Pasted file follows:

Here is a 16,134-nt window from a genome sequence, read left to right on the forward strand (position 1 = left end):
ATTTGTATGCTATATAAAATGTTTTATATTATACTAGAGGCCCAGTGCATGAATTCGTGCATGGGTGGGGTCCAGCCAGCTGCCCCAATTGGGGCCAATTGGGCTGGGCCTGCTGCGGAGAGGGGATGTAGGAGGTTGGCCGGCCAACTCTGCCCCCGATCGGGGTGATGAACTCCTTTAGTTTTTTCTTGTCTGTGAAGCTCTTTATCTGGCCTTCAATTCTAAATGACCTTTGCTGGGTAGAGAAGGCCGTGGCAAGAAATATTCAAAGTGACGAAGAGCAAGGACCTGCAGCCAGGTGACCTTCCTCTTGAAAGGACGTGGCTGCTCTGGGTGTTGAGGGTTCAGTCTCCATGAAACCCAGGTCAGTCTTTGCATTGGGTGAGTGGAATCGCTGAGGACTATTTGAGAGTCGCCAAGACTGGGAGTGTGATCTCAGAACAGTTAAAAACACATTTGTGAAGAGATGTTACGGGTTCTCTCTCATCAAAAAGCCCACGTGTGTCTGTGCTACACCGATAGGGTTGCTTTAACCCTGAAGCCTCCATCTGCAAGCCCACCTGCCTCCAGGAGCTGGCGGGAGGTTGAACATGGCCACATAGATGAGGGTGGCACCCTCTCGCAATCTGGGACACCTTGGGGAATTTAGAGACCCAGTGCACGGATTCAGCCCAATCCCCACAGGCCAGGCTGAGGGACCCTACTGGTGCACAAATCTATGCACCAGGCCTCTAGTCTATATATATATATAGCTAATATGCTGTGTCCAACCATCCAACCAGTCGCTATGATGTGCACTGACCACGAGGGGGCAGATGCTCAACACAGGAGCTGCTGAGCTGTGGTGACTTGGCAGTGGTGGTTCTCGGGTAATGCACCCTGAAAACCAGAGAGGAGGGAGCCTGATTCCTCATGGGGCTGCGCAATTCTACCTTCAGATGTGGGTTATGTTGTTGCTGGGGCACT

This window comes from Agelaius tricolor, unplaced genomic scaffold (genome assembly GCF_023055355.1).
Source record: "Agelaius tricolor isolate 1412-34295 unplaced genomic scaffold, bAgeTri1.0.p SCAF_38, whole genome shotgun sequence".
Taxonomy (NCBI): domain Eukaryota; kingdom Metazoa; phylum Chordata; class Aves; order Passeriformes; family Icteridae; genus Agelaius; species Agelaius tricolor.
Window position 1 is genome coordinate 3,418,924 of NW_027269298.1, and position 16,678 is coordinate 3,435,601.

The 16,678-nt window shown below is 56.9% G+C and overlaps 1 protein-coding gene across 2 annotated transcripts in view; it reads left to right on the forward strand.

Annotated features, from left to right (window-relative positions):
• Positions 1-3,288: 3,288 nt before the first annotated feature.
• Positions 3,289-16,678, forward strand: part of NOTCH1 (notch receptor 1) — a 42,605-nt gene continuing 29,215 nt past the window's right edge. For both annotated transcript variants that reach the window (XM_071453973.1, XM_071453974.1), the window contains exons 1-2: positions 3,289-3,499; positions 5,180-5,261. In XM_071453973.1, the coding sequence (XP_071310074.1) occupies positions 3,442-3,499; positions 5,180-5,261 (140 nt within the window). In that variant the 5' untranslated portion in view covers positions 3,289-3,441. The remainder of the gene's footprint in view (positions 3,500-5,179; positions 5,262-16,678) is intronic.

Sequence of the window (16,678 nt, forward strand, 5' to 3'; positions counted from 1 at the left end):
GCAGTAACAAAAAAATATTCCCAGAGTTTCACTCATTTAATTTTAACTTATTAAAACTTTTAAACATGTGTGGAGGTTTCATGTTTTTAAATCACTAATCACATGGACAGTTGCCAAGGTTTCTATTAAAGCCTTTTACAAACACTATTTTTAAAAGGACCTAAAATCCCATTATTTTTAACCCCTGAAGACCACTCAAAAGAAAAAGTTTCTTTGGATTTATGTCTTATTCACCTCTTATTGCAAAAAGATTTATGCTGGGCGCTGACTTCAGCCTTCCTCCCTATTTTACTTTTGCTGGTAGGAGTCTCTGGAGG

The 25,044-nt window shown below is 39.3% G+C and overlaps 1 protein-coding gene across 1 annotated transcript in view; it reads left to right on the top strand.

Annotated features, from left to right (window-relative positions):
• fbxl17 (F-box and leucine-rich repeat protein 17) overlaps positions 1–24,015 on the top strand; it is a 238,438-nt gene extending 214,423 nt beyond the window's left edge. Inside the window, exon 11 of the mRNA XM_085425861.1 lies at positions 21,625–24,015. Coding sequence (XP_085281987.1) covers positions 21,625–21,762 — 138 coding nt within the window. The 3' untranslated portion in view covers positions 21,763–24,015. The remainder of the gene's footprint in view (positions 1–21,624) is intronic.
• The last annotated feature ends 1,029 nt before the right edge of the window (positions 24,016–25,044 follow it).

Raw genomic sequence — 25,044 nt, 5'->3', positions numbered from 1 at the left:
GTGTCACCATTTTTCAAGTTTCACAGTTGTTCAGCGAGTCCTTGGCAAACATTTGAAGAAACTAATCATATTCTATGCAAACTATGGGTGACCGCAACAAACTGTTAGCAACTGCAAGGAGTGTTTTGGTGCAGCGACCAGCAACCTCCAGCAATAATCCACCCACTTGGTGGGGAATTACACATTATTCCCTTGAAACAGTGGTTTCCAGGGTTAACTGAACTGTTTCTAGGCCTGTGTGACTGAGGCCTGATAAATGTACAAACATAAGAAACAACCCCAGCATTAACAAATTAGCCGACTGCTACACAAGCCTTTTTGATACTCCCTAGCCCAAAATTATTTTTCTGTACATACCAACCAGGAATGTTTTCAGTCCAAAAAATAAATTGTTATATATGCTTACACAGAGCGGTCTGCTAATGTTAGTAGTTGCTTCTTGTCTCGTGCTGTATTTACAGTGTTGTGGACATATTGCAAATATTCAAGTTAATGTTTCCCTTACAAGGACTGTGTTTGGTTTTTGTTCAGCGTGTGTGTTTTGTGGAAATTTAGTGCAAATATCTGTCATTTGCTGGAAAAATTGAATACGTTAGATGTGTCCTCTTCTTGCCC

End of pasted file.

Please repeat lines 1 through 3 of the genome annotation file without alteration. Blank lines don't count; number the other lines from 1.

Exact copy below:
Here is a 16,134-nt window from a genome sequence, read left to right on the forward strand (position 1 = left end):
ATTTGTATGCTATATAAAATGTTTTATATTATACTAGAGGCCCAGTGCATGAATTCGTGCATGGGTGGGGTCCAGCCAGCTGCCCCAATTGGGGCCAATTGGGCTGGGCCTGCTGCGGAGAGGGGATGTAGGAGGTTGGCCGGCCAACTCTGCCCCCGATCGGGGTGATGAACTCCTTTAGTTTTTTCTTGTCTGTGAAGCTCTTTATCTGGCCTTCAATTCTAAATGACCTTTGCTGGGTAGAGAAGGCCGTGGCAAGAAATATTCAAAGTGACGAAGAGCAAGGACCTGCAGCCAGGTGACCTTCCTCTTGAAAGGACGTGGCTGCTCTGGGTGTTGAGGGTTCAGTCTCCATGAAACCCAGGTCAGTCTTTGCATTGGGTGAGTGGAATCGCTGAGGACTATTTGAGAGTCGCCAAGACTGGGAGTGTGATCTCAGAACAGTTAAAAACACATTTGTGAAGAGATGTTACGGGTTCTCTCTCATCAAAAAGCCCACGTGTGTCTGTGCTACACCGATAGGGTTGCTTTAACCCTGAAGCCTCCATCTGCAAGCCCACCTGCCTCCAGGAGCTGGCGGGAGGTTGAACATGGCCACATAGATGAGGGTGGCACCCTCTCGCAATCTGGGACACCTTGGGGAATTTAGAGACCCAGTGCACGGATTCAGCCCAATCCCCACAGGCCAGGCTGAGGGACCCTACTGGTGCACAAATCTATGCACCAGGCCTCTAGTCTATATATATATATAGCTAATATGCTGTGTCCAACCATCCAACCAGTCGCTATGATGTGCACTGACCACGAGGGGGCAGATGCTCAACACAGGAGCTGCTGAGCTGTGGTGACTTGGCAGTGGTGGTTCTCGGGTAATGCACCCTGAAAACCAGAGAGGAGGGAGCCTGATTCCTCATGGGGCTGCGCAATTCTACCTTCAGATGTGGGTTATGTTGTTGCTGGGGCACT

This window comes from Agelaius tricolor, unplaced genomic scaffold (genome assembly GCF_023055355.1).